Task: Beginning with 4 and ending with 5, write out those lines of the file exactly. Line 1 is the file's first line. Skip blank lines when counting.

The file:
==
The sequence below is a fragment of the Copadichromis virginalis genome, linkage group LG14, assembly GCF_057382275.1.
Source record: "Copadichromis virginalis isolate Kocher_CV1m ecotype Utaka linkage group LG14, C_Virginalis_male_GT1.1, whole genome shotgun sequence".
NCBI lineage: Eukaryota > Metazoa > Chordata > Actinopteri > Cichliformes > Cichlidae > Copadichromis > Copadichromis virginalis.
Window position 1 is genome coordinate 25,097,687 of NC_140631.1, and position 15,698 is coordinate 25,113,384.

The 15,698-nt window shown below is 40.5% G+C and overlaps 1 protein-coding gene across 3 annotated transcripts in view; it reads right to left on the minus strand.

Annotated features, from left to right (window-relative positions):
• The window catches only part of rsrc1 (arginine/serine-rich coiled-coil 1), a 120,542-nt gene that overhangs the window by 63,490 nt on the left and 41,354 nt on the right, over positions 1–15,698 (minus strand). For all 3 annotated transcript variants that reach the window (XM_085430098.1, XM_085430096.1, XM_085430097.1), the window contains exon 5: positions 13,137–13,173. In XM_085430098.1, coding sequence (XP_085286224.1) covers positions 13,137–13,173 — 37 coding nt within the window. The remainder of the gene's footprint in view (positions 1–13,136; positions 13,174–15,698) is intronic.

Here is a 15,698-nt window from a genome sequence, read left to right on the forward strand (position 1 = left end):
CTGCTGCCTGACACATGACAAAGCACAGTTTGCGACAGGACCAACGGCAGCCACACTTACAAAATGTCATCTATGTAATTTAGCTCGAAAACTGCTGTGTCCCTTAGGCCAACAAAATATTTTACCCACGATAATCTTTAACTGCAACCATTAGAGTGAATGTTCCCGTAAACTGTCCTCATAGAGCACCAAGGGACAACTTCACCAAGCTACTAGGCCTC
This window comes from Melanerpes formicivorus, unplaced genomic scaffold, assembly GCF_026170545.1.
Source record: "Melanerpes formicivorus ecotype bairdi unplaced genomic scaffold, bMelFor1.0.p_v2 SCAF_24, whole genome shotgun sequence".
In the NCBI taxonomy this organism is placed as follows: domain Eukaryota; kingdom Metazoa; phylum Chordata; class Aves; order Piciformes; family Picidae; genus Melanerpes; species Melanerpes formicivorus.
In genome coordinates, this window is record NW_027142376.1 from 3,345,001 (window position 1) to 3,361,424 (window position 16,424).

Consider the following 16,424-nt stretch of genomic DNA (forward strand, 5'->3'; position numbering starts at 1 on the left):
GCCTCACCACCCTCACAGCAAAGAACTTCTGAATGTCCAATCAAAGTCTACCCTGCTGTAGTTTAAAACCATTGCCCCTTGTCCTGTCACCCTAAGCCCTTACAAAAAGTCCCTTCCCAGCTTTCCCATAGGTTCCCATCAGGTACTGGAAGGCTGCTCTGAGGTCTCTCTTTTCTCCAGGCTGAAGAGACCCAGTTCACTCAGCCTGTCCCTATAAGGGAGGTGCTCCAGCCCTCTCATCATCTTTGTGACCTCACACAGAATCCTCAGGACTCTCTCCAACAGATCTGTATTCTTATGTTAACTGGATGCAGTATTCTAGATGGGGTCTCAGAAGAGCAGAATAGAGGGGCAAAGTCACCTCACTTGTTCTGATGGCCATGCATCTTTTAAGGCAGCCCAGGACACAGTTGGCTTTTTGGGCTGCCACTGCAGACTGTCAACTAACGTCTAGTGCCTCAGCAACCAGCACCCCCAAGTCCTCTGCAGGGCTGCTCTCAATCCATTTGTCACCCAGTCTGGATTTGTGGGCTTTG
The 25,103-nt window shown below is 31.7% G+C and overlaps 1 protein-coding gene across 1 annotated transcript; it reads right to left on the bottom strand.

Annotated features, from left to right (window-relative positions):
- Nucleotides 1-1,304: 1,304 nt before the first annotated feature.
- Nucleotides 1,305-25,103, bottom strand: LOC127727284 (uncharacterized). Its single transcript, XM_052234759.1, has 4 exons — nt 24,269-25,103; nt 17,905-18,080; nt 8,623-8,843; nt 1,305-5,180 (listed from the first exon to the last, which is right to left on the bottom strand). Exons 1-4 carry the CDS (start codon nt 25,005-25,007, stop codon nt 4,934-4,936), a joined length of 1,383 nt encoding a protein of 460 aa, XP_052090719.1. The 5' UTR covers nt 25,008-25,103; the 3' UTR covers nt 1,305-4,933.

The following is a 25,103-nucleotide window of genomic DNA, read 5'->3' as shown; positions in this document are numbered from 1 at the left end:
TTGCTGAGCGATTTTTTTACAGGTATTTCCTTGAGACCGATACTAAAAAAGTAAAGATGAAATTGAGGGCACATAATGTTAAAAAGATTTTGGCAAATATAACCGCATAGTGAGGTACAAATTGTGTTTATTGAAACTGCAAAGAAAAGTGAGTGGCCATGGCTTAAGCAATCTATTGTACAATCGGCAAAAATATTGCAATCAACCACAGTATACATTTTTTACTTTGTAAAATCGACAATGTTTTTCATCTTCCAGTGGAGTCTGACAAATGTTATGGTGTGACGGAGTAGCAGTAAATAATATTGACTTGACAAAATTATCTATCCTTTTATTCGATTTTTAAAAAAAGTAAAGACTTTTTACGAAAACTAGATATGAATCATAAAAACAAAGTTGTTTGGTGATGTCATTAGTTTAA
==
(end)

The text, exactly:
Window position 1 is genome coordinate 25,097,687 of NC_140631.1, and position 15,698 is coordinate 25,113,384.

The 15,698-nt window shown below is 40.5% G+C and overlaps 1 protein-coding gene across 3 annotated transcripts in view; it reads right to left on the minus strand.